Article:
It was not very difficult for the Kremlin to prepare the population of Russia psychologically for war. In the mind of most Russians, the cause of the war is to be found in America's expansionist plans and desire to establish control over Russia's neighbours. And this perception corresponds to the facts of the case. Inside Russia itself, the war will lead to a temporary strengthening of the Kremlin clique around Putin and Medvedev. The West's hopes for "liberalization" (that is, weakness towards the West) under Medvedev have evaporated. But despite the appearance of strength, the ruling clique in the Kremlin is a hut built on chicken's legs.

Today Putin and Medvedev are the victors. They have taken their revenge upon American for their public humiliation in Kosovo. They have shown the nations that make up GUAM (Georgia, Ukraine, Azerbaijan and Moldova) what it means to go against Russia. But in reality nothing has been solved.  The ambitions of Russia's ruling clique and its new-found confidence can lead it into new adventures and wars. The war with Georgia was a small war that was ended quickly with very few Russian losses. But step by step Russia can be dragged into more serious conflicts, for example with the Ukraine over Crimea. It is not even ruled out that they might be tempted to reoccupy the Baltic States at a certain stage, using the pretext of the oppressed Russian minorities.

None of these things are in the real interests of the Russian working class, but they reflect the interests of the Russian capitalists, greedy for new markets, raw materials, markets and spheres of influence. It is the duty of Communists to uphold an independent class position at all times and especially in wartime. No confidence in the Kremlin clique! No collaboration with the capitalists and exploiters on the spurious grounds of a non-existent "national unity"! The workers must not be fooled by demagogic appeals to patriotism but must mercilessly unmask the selfish and predatory class interests that are hidden behind them. We stand for the sacred unity of the workers of all countries, against aggressive capitalist wars and annexations.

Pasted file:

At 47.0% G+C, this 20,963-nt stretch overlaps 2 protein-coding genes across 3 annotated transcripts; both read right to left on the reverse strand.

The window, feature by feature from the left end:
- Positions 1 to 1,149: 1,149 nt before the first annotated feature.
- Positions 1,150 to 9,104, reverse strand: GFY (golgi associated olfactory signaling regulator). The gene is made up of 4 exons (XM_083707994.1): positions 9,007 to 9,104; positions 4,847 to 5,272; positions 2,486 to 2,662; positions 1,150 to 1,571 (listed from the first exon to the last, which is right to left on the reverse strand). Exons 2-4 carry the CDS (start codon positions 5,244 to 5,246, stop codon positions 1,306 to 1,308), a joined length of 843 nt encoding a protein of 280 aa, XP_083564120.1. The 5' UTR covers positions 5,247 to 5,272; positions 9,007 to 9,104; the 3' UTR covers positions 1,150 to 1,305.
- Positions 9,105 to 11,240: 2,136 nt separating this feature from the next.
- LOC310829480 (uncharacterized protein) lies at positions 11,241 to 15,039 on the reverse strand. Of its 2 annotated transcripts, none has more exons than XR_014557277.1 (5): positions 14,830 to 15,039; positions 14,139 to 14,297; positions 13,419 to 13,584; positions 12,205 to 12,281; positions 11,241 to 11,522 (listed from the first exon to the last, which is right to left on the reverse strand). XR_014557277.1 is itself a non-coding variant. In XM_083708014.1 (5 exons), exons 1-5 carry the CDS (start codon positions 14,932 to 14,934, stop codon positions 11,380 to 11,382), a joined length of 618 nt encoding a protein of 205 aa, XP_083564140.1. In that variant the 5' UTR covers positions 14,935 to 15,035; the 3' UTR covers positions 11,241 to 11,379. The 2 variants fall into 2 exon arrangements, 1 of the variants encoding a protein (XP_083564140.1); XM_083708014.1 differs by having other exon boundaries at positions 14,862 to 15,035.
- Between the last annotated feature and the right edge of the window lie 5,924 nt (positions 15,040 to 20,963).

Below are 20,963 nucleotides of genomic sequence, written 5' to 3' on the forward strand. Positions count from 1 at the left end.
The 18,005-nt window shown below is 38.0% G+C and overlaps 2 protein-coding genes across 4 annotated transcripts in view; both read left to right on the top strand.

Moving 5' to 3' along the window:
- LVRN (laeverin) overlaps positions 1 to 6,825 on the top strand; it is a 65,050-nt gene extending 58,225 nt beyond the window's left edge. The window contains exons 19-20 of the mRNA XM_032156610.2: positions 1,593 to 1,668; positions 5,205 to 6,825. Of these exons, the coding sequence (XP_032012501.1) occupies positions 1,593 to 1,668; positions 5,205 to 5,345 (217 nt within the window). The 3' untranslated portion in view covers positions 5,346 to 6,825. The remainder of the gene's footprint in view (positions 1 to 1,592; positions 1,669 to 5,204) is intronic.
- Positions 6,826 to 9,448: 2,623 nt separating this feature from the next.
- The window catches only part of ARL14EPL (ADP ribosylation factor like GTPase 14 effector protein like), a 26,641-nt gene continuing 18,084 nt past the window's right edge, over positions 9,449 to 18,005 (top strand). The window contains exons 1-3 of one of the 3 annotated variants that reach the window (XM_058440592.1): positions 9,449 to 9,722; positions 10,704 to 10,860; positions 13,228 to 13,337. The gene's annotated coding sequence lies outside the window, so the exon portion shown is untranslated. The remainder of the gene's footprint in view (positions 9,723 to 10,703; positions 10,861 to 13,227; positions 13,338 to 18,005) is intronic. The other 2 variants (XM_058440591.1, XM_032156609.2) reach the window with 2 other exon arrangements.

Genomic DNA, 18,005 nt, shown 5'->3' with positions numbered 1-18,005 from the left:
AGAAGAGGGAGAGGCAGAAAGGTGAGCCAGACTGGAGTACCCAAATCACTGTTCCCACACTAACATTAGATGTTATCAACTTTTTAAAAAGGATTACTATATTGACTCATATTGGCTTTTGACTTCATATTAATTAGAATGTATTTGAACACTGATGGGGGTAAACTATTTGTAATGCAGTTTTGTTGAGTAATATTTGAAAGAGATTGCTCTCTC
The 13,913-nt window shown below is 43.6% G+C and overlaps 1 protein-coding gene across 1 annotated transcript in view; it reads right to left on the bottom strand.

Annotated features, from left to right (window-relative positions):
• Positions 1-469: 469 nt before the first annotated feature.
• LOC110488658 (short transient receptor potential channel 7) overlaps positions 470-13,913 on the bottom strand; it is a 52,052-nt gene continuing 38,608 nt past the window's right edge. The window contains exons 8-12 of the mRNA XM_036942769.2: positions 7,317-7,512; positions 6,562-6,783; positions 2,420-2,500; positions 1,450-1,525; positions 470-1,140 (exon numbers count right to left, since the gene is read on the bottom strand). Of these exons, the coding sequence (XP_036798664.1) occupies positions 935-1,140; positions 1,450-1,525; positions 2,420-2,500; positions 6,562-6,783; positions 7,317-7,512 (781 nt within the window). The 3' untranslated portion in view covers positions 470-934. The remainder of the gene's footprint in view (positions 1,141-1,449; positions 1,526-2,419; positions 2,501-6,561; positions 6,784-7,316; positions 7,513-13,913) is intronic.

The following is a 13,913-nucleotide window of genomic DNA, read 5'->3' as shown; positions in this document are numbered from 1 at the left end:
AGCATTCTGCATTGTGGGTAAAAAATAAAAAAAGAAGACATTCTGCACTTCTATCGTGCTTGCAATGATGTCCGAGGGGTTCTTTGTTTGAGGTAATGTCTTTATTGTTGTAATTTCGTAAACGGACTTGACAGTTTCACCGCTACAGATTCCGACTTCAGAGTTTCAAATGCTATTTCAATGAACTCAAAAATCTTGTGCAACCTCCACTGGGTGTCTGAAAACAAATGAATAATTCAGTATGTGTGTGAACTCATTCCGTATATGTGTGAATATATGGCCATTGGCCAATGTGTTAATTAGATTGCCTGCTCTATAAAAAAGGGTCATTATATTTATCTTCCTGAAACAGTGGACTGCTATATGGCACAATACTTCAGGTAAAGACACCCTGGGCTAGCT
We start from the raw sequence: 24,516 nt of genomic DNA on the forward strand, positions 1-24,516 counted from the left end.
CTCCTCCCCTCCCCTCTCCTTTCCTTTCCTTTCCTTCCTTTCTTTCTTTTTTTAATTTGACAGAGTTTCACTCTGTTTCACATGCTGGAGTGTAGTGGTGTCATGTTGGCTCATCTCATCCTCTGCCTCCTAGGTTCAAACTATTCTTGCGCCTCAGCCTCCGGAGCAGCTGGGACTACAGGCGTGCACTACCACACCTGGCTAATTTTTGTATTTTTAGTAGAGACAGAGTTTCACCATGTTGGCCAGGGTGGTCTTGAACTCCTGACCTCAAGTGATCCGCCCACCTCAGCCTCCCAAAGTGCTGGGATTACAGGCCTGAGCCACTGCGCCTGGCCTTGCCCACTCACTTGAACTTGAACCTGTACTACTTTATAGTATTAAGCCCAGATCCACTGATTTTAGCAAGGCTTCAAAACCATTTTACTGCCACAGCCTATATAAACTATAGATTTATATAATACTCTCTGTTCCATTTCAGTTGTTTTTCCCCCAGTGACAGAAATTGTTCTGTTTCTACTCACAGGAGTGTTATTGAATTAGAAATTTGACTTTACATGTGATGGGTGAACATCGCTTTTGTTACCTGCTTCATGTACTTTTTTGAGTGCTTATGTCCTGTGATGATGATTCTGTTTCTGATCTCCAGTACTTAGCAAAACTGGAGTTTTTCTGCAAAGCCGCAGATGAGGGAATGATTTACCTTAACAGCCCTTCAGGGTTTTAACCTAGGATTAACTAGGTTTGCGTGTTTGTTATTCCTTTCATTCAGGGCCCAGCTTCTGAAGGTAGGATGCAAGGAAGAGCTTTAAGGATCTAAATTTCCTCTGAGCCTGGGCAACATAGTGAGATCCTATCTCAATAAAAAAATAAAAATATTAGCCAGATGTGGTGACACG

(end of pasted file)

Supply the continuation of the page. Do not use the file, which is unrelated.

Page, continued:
Lenin always emphasized these ABC propositions of Communism. Yet the so-called Communist Party of the Russian Federation immediately capitulated to the chauvinistic policies of Putin and Medvedev. Instead of exposing the real interests that lay behind this policy, they eagerly seized the Russian flag and joined in the patriotic chorus. Lenin would be turning in his grave! In the same way, the so-called trade unions have tail-ended the chauvinistic bandwagon. This is not surprising since the leaders of the "Communist" Party and the unions long ago abandoned any pretence of an independent class position. They have capitulated to the capitalists in peacetime, so it is logical that they would do so in time of war.

With nobody to offer a class alternative, it is not surprising that many workers have been temporarily affected by the fumes of patriotism. Yet there is a difference. The patriotism of the oligarchs and their political representatives in the Kremlin is only the expression of selfish greed. On the other hand, the patriotism of the ordinary Russian worker bears the seed of an incipient class discontent. For years the Russian worker has witnessed the triumphal march of capitalist restoration. He has seen all the gains of the Russian Revolution liquidated one by one. He has seen state property privatized and bought up by voracious wealthy parasites - both Russian and non-Russian. He has seen a once-proud country humiliated and plundered. He is angry and bitter about it but can see no way out and nobody offers him an alternative.